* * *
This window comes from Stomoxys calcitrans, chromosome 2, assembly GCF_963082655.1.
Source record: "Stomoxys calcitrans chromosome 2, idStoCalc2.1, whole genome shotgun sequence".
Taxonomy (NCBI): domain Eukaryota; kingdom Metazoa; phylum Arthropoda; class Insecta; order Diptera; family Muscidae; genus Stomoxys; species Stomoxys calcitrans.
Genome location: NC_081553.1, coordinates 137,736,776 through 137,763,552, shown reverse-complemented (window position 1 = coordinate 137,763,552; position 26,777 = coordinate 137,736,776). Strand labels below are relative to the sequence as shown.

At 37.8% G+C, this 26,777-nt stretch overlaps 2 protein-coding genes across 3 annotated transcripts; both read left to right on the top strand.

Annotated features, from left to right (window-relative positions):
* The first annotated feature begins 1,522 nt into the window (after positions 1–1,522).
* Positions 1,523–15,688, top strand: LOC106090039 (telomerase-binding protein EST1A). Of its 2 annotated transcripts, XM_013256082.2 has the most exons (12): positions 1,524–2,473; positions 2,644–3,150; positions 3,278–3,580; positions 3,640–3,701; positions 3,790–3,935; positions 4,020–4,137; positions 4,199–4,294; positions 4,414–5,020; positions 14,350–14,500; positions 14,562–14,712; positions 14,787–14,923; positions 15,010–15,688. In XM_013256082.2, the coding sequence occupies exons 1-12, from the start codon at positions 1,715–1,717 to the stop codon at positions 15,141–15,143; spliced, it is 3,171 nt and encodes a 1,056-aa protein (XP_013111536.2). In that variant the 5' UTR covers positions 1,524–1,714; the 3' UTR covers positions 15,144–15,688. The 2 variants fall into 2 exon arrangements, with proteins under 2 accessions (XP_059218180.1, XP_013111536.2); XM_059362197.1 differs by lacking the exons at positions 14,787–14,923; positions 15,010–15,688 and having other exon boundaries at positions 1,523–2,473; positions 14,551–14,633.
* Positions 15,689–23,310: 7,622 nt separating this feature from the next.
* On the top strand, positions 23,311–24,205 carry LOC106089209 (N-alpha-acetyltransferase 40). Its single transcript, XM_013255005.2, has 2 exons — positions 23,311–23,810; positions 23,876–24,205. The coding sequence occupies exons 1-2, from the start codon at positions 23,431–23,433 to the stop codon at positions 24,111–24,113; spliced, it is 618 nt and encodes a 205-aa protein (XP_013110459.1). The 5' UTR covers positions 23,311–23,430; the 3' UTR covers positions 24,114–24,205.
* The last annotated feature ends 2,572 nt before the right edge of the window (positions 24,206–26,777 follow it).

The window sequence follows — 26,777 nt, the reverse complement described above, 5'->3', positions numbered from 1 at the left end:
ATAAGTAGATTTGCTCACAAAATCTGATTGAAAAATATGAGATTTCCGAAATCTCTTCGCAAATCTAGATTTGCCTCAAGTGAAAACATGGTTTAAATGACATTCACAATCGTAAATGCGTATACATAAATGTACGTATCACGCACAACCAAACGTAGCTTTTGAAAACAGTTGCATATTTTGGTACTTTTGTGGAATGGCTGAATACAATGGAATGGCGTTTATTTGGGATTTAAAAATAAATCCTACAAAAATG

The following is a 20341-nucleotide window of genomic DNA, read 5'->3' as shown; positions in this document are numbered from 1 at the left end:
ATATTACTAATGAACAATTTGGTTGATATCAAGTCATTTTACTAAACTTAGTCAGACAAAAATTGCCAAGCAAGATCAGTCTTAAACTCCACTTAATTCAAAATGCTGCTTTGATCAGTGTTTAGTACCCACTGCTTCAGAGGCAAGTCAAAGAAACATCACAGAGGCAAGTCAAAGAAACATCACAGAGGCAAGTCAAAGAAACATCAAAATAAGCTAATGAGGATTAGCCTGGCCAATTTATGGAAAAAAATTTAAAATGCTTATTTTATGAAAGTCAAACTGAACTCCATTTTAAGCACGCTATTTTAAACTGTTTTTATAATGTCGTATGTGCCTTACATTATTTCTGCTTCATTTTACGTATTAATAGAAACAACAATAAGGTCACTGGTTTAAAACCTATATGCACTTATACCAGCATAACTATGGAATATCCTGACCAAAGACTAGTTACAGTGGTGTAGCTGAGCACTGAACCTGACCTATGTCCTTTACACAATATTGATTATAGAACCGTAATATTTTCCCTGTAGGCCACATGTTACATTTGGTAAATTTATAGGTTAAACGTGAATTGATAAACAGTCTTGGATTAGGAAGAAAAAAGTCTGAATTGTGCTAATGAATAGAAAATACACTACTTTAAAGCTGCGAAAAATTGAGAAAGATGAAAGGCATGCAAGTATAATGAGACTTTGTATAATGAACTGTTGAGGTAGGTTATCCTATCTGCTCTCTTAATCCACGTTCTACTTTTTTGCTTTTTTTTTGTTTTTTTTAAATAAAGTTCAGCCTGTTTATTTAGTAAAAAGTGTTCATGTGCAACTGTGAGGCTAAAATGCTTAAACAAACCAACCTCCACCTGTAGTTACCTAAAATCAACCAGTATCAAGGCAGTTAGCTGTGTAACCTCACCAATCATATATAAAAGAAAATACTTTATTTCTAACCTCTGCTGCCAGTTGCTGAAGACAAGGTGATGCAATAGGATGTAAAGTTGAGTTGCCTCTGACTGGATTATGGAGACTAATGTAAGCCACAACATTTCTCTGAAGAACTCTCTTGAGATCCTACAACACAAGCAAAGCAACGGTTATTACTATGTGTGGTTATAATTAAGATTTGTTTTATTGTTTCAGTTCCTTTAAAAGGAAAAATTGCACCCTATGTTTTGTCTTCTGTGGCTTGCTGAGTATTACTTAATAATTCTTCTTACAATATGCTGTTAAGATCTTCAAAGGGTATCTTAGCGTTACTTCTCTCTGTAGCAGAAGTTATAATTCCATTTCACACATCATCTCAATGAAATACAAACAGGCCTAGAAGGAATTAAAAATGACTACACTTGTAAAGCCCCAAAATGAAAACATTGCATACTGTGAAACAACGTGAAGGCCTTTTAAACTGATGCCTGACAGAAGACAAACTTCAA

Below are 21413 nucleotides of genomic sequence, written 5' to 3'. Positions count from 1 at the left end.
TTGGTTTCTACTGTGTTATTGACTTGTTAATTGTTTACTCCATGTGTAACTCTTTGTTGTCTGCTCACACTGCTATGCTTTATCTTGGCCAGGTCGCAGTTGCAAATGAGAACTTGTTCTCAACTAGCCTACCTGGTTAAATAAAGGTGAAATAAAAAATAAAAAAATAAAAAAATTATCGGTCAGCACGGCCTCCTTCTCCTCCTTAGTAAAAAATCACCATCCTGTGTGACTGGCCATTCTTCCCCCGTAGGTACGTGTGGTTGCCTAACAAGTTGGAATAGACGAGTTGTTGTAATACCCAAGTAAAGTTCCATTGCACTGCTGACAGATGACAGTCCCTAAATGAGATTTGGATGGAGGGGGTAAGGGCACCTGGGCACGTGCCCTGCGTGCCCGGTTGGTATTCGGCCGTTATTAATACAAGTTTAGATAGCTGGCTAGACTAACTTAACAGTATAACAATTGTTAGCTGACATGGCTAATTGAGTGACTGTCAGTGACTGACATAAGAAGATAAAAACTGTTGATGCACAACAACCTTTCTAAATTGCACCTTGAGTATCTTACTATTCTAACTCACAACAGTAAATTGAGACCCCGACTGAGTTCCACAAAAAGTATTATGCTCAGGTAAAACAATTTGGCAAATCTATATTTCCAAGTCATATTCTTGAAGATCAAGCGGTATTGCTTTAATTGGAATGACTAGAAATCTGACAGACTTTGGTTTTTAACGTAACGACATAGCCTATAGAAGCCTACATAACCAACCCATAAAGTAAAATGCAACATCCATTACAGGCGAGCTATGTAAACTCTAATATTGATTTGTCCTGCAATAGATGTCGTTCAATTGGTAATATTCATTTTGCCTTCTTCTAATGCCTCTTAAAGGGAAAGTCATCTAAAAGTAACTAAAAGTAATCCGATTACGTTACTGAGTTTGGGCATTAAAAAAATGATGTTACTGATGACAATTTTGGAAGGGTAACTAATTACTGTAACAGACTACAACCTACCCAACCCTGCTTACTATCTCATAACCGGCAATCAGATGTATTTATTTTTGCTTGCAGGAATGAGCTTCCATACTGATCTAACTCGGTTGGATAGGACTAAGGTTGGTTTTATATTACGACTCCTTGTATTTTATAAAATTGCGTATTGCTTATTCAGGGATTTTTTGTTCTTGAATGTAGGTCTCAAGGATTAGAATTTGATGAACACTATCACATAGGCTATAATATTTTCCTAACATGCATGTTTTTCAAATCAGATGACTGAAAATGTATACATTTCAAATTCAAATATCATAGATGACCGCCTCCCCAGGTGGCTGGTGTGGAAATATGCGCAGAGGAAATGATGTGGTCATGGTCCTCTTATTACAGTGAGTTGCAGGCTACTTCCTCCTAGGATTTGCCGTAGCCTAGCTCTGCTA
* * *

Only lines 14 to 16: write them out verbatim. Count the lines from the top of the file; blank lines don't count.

The following is a 20341-nucleotide window of genomic DNA, read 5'->3' as shown; positions in this document are numbered from 1 at the left end:
ATATTACTAATGAACAATTTGGTTGATATCAAGTCATTTTACTAAACTTAGTCAGACAAAAATTGCCAAGCAAGATCAGTCTTAAACTCCACTTAATTCAAAATGCTGCTTTGATCAGTGTTTAGTACCCACTGCTTCAGAGGCAAGTCAAAGAAACATCACAGAGGCAAGTCAAAGAAACATCACAGAGGCAAGTCAAAGAAACATCAAAATAAGCTAATGAGGATTAGCCTGGCCAATTTATGGAAAAAAATTTAAAATGCTTATTTTATGAAAGTCAAACTGAACTCCATTTTAAGCACGCTATTTTAAACTGTTTTTATAATGTCGTATGTGCCTTACATTATTTCTGCTTCATTTTACGTATTAATAGAAACAACAATAAGGTCACTGGTTTAAAACCTATATGCACTTATACCAGCATAACTATGGAATATCCTGACCAAAGACTAGTTACAGTGGTGTAGCTGAGCACTGAACCTGACCTATGTCCTTTACACAATATTGATTATAGAACCGTAATATTTTCCCTGTAGGCCACATGTTACATTTGGTAAATTTATAGGTTAAACGTGAATTGATAAACAGTCTTGGATTAGGAAGAAAAAAGTCTGAATTGTGCTAATGAATAGAAAATACACTACTTTAAAGCTGCGAAAAATTGAGAAAGATGAAAGGCATGCAAGTATAATGAGACTTTGTATAATGAACTGTTGAGGTAGGTTATCCTATCTGCTCTCTTAATCCACGTTCTACTTTTTTGCTTTTTTTTTGTTTTTTTTAAATAAAGTTCAGCCTGTTTATTTAGTAAAAAGTGTTCATGTGCAACTGTGAGGCTAAAATGCTTAAACAAACCAACCTCCACCTGTAGTTACCTAAAATCAACCAGTATCAAGGCAGTTAGCTGTGTAACCTCACCAATCATATATAAAAGAAAATACTTTATTTCTAACCTCTGCTGCCAGTTGCTGAAGACAAGGTGATGCAATAGGATGTAAAGTTGAGTTGCCTCTGACTGGATTATGGAGACTAATGTAAGCCACAACATTTCTCTGAAGAACTCTCTTGAGATCCTACAACACAAGCAAAGCAACGGTTATTACTATGTGTGGTTATAATTAAGATTTGTTTTATTGTTTCAGTTCCTTTAAAAGGAAAAATTGCACCCTATGTTTTGTCTTCTGTGGCTTGCTGAGTATTACTTAATAATTCTTCTTACAATATGCTGTTAAGATCTTCAAAGGGTATCTTAGCGTTACTTCTCTCTGTAGCAGAAGTTATAATTCCATTTCACACATCATCTCAATGAAATACAAACAGGCCTAGAAGGAATTAAAAATGACTACACTTGTAAAGCCCCAAAATGAAAACATTGCATACTGTGAAACAACGTGAAGGCCTTTTAAACTGATGCCTGACAGAAGACAAACTTCAA

Below are 21413 nucleotides of genomic sequence, written 5' to 3'. Positions count from 1 at the left end.